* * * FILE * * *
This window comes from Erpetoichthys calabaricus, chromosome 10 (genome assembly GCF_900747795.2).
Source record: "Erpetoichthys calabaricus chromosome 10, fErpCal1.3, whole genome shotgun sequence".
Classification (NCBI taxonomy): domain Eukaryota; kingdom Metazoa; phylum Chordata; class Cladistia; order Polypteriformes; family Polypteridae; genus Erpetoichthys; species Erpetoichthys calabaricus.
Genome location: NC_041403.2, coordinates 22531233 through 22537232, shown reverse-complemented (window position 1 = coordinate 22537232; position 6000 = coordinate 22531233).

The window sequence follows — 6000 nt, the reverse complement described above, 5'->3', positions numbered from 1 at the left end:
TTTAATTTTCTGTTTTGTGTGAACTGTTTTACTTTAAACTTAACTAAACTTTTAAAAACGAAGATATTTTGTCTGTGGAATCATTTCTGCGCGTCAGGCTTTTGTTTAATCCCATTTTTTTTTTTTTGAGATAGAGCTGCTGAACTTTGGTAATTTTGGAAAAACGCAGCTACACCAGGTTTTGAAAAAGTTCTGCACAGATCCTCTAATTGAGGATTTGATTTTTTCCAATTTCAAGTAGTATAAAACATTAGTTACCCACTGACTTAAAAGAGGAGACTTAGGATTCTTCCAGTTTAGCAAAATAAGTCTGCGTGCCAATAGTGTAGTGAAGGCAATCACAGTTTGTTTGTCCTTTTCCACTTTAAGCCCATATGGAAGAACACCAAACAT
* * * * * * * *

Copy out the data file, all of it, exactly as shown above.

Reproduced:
This window comes from Erpetoichthys calabaricus, chromosome 10 (genome assembly GCF_900747795.2).
Source record: "Erpetoichthys calabaricus chromosome 10, fErpCal1.3, whole genome shotgun sequence".
Classification (NCBI taxonomy): domain Eukaryota; kingdom Metazoa; phylum Chordata; class Cladistia; order Polypteriformes; family Polypteridae; genus Erpetoichthys; species Erpetoichthys calabaricus.
Genome location: NC_041403.2, coordinates 22531233 through 22537232, shown reverse-complemented (window position 1 = coordinate 22537232; position 6000 = coordinate 22531233).

The window sequence follows — 6000 nt, the reverse complement described above, 5'->3', positions numbered from 1 at the left end:
TTTAATTTTCTGTTTTGTGTGAACTGTTTTACTTTAAACTTAACTAAACTTTTAAAAACGAAGATATTTTGTCTGTGGAATCATTTCTGCGCGTCAGGCTTTTGTTTAATCCCATTTTTTTTTTTTTGAGATAGAGCTGCTGAACTTTGGTAATTTTGGAAAAACGCAGCTACACCAGGTTTTGAAAAAGTTCTGCACAGATCCTCTAATTGAGGATTTGATTTTTTCCAATTTCAAGTAGTATAAAACATTAGTTACCCACTGACTTAAAAGAGGAGACTTAGGATTCTTCCAGTTTAGCAAAATAAGTCTGCGTGCCAATAGTGTAGTGAAGGCAATCACAGTTTGTTTGTCCTTTTCCACTTTAAGCCCATATGGAAGAACACCAAACAT